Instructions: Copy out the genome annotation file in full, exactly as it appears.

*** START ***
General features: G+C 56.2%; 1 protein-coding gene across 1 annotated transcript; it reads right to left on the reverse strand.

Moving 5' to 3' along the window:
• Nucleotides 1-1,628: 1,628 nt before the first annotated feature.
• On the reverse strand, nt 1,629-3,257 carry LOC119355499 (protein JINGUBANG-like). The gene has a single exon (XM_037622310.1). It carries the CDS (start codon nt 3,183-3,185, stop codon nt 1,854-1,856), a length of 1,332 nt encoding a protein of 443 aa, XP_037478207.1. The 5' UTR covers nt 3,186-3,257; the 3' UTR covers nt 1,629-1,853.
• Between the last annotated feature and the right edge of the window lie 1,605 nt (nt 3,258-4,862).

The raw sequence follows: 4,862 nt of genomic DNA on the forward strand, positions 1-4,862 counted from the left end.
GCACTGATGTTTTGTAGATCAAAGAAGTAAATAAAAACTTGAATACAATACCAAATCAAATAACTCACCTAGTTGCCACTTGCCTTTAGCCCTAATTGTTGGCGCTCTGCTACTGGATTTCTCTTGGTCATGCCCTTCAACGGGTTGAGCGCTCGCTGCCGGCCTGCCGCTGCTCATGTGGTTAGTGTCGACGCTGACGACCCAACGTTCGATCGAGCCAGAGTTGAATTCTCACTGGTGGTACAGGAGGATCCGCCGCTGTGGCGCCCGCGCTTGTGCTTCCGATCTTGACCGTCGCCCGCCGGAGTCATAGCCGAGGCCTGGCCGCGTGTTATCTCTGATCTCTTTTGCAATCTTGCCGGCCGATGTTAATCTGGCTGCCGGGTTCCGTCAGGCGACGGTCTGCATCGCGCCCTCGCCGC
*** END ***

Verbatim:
General features: G+C 56.2%; 1 protein-coding gene across 1 annotated transcript; it reads right to left on the reverse strand.

Moving 5' to 3' along the window:
• Nucleotides 1-1,628: 1,628 nt before the first annotated feature.
• On the reverse strand, nt 1,629-3,257 carry LOC119355499 (protein JINGUBANG-like). The gene has a single exon (XM_037622310.1). It carries the CDS (start codon nt 3,183-3,185, stop codon nt 1,854-1,856), a length of 1,332 nt encoding a protein of 443 aa, XP_037478207.1. The 5' UTR covers nt 3,186-3,257; the 3' UTR covers nt 1,629-1,853.
• Between the last annotated feature and the right edge of the window lie 1,605 nt (nt 3,258-4,862).

The raw sequence follows: 4,862 nt of genomic DNA on the forward strand, positions 1-4,862 counted from the left end.
GCACTGATGTTTTGTAGATCAAAGAAGTAAATAAAAACTTGAATACAATACCAAATCAAATAACTCACCTAGTTGCCACTTGCCTTTAGCCCTAATTGTTGGCGCTCTGCTACTGGATTTCTCTTGGTCATGCCCTTCAACGGGTTGAGCGCTCGCTGCCGGCCTGCCGCTGCTCATGTGGTTAGTGTCGACGCTGACGACCCAACGTTCGATCGAGCCAGAGTTGAATTCTCACTGGTGGTACAGGAGGATCCGCCGCTGTGGCGCCCGCGCTTGTGCTTCCGATCTTGACCGTCGCCCGCCGGAGTCATAGCCGAGGCCTGGCCGCGTGTTATCTCTGATCTCTTTTGCAATCTTGCCGGCCGATGTTAATCTGGCTGCCGGGTTCCGTCAGGCGACGGTCTGCATCGCGCCCTCGCCGC